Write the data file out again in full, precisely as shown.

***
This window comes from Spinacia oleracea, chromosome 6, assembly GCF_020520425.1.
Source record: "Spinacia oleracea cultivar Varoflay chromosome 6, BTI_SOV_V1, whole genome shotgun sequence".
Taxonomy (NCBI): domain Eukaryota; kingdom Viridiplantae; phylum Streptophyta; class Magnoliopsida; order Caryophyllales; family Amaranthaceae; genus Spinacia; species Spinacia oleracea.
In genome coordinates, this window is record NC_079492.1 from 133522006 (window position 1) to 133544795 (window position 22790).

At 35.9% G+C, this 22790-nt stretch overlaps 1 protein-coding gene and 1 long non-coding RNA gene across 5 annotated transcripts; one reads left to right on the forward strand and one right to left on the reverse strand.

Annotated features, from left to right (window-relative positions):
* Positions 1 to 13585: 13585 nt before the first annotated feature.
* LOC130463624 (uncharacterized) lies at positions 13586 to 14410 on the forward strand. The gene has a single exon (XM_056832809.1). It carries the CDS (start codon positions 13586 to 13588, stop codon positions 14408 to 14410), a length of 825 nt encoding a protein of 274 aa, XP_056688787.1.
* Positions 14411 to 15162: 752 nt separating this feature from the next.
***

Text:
This window comes from Spinacia oleracea, chromosome 6, assembly GCF_020520425.1.
Source record: "Spinacia oleracea cultivar Varoflay chromosome 6, BTI_SOV_V1, whole genome shotgun sequence".
Taxonomy (NCBI): domain Eukaryota; kingdom Viridiplantae; phylum Streptophyta; class Magnoliopsida; order Caryophyllales; family Amaranthaceae; genus Spinacia; species Spinacia oleracea.
In genome coordinates, this window is record NC_079492.1 from 133522006 (window position 1) to 133544795 (window position 22790).

At 35.9% G+C, this 22790-nt stretch overlaps 1 protein-coding gene and 1 long non-coding RNA gene across 5 annotated transcripts; one reads left to right on the forward strand and one right to left on the reverse strand.

Annotated features, from left to right (window-relative positions):
* Positions 1 to 13585: 13585 nt before the first annotated feature.
* LOC130463624 (uncharacterized) lies at positions 13586 to 14410 on the forward strand. The gene has a single exon (XM_056832809.1). It carries the CDS (start codon positions 13586 to 13588, stop codon positions 14408 to 14410), a length of 825 nt encoding a protein of 274 aa, XP_056688787.1.
* Positions 14411 to 15162: 752 nt separating this feature from the next.